In tween-teen years, my favs were those short mystery “novels” penned for Nancy Drew, the Hardy Boys, Tom Swift. I wanted to be a World War II soldier, as all the men in my family had been, so I loved read battlefield classics. In seventh-eighth grades, my school introduced a Great Books Club, and those of us chosen for it read the classics, e.g., Oliver Twist, Moby-Dick, The Heart of Darkness, Lord Jim, The Scarlet Letter. We even read some of the great philosophers such as the Stoic, Marcus Aurelius. I also was a great fan of Sherlock Holmes and the Perry Mason series of books. For a few years in high school, I read all the classic plays by Molière, Shakespeare, Oscar Wilde, etc. Gosh, I just noticed that there were no poets on my younger reading lists!! (Poetry was a much later love.)
When you started writing, it was your intention to write prose. What changed?
You remember correctly! My initial dream was to be a short-story writer and my initial writing classes were in fiction. However, I was also under great stress a couple of years later due to a failing marriage and when I sat down to write, I wrote poetry, not prose.
Fortunately, my first poetry teacher was the incomparable Edward Hirsch. (Poor guy—his first year at the University of Houston he was stuck with teaching a Wednesday evening, three-hour “beginning” writing course in both fiction and poetry to undergraduates. One of those tedious classes that has thirty students—a completely impossible situation for a writing workshop.) This was my introduction to writing poetry. Ed was a luminous teacher—kind, always kind, but also always honest and articulate about how to improve a piece of writing. A shining example of effective pedagogy.
Which Texas poets do you enjoy reading?
Poets Larry D. Thomas and Jerry Bradley are some of the Texas poets I read for their exquisite craft.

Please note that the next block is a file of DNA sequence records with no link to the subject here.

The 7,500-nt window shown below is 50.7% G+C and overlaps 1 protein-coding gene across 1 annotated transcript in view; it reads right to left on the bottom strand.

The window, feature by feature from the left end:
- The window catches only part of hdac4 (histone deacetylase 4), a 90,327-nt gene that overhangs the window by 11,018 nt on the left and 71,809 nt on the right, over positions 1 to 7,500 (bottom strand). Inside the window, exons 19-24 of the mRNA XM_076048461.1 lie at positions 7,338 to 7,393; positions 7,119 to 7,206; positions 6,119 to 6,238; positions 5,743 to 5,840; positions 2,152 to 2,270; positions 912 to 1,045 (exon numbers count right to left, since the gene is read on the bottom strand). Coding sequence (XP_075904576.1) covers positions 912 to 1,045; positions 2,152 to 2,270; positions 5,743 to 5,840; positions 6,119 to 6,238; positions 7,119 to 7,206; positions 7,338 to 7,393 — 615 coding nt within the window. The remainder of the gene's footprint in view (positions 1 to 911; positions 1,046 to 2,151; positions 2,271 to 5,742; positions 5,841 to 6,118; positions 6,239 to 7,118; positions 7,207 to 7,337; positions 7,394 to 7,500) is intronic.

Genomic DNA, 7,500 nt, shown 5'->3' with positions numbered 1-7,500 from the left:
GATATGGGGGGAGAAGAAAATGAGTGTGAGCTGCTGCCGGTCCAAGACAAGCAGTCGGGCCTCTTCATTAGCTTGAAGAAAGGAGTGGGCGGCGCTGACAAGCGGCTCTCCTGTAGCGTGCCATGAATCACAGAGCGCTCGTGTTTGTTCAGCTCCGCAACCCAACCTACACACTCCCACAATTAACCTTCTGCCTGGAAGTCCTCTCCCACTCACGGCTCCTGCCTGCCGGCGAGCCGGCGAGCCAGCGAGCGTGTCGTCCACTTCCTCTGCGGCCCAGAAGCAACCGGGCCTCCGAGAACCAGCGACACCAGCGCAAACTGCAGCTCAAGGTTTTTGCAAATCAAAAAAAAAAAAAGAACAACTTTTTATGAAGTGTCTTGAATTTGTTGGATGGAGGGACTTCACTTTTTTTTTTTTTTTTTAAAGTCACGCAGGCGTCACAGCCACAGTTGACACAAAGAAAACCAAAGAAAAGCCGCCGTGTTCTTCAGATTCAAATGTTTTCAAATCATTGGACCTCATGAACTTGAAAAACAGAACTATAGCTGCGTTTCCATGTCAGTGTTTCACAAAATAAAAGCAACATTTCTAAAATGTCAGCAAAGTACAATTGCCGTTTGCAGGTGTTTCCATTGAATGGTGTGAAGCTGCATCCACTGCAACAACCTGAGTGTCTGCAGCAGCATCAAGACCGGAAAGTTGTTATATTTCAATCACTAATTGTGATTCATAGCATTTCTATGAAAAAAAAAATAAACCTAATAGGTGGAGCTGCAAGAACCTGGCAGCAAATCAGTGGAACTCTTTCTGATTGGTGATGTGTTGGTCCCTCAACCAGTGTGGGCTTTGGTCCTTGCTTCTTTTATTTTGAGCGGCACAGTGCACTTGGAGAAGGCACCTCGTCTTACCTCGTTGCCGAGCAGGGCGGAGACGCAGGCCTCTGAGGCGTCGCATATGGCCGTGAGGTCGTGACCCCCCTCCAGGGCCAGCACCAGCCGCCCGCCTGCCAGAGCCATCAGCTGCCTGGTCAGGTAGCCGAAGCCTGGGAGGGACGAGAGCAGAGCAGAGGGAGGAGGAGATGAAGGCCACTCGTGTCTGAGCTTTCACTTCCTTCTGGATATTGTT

What advice would have other for other poets?
Don’t ever think your poetry is good enough. Always strive to write beyond what you’ve done previously. I see many poets who don’t have the interest or will to advance beyond what they’ve already attained. My radical opinion is that writing poetry really is just like playing tennis. You’ll only get better when you play with and learn from tennis players who are more accomplished than you currently are. Each of us poets should be reading those poets who are better than we are (however you define “better”) and challenging ourselves to understand the craft decisions that the “better” poet has made. Even if one’s own style, voice, and tone are very different from that “better” poet, one can still advance in knowledge by understanding another’s craft.
Spoken word and poetry slams seem to be growing in popularity. How important is performance in perfecting the craft of poetry?
All of us poets should be more interested in communication than in ego gratification. However, many poetry readings would argue otherwise. If one is interested in effective communication, then one will practice the poems to be read aloud ahead of time, we will time our presentation so that we don’t abuse the other presenters or the audience, we will enunciate carefully, we will learn to use a microphone … the list is long. Bottom line: oral presentation of poetry is a skill and must be learned, practiced, and consciously shared with an audience.
How has publishing changed since you started?
Publishing has changed radically, in some ways, with the advent of electronic publishing. There are positive side effects, and, of course, numerous negative side effects—which are endlessly debated. What hasn’t changed is that publishers risk time and money to bring a book to the marketplace. The author owes it to the publisher to do his/her best to help sell books. Each book and each author vary, so the ways to sell a book vary as well. The most common mistaken attitude I see among writers, especially beginning writers, is that the publisher owes them something. Therefore, this type of author stands on the sidelines and won’t do anything to set up book signings, or readings, or any type of book event.